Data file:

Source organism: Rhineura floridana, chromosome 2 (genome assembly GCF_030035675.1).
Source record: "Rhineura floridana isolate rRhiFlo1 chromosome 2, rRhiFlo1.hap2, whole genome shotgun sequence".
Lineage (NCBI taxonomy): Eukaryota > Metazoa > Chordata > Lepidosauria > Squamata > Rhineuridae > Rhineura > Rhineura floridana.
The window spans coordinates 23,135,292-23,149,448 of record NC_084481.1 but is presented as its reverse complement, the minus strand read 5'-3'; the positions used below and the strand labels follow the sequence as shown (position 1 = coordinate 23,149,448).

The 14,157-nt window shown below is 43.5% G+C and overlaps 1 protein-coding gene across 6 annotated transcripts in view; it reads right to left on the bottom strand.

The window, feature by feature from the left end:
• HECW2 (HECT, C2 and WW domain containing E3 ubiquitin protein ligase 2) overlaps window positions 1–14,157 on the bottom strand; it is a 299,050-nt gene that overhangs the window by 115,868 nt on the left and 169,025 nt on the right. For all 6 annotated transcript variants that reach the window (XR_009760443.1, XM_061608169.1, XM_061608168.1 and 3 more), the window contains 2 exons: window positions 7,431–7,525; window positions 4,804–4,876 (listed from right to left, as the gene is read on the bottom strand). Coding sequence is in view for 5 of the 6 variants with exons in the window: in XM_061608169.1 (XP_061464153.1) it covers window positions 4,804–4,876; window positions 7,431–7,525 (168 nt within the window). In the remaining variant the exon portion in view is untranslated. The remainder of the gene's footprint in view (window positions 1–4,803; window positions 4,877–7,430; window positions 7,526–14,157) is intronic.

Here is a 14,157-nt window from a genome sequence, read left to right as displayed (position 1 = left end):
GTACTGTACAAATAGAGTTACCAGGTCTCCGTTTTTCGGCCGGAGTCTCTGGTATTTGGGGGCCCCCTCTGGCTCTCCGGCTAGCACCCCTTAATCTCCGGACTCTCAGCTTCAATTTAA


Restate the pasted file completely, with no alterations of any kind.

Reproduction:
Source organism: Rhineura floridana, chromosome 2 (genome assembly GCF_030035675.1).
Source record: "Rhineura floridana isolate rRhiFlo1 chromosome 2, rRhiFlo1.hap2, whole genome shotgun sequence".
Lineage (NCBI taxonomy): Eukaryota > Metazoa > Chordata > Lepidosauria > Squamata > Rhineuridae > Rhineura > Rhineura floridana.
The window spans coordinates 23,135,292-23,149,448 of record NC_084481.1 but is presented as its reverse complement, the minus strand read 5'-3'; the positions used below and the strand labels follow the sequence as shown (position 1 = coordinate 23,149,448).

The 14,157-nt window shown below is 43.5% G+C and overlaps 1 protein-coding gene across 6 annotated transcripts in view; it reads right to left on the bottom strand.

The window, feature by feature from the left end:
• HECW2 (HECT, C2 and WW domain containing E3 ubiquitin protein ligase 2) overlaps window positions 1–14,157 on the bottom strand; it is a 299,050-nt gene that overhangs the window by 115,868 nt on the left and 169,025 nt on the right. For all 6 annotated transcript variants that reach the window (XR_009760443.1, XM_061608169.1, XM_061608168.1 and 3 more), the window contains 2 exons: window positions 7,431–7,525; window positions 4,804–4,876 (listed from right to left, as the gene is read on the bottom strand). Coding sequence is in view for 5 of the 6 variants with exons in the window: in XM_061608169.1 (XP_061464153.1) it covers window positions 4,804–4,876; window positions 7,431–7,525 (168 nt within the window). In the remaining variant the exon portion in view is untranslated. The remainder of the gene's footprint in view (window positions 1–4,803; window positions 4,877–7,430; window positions 7,526–14,157) is intronic.

Here is a 14,157-nt window from a genome sequence, read left to right as displayed (position 1 = left end):
GTACTGTACAAATAGAGTTACCAGGTCTCCGTTTTTCGGCCGGAGTCTCTGGTATTTGGGGGCCCCCTCTGGCTCTCCGGCTAGCACCCCTTAATCTCCGGACTCTCAGCTTCAATTTAA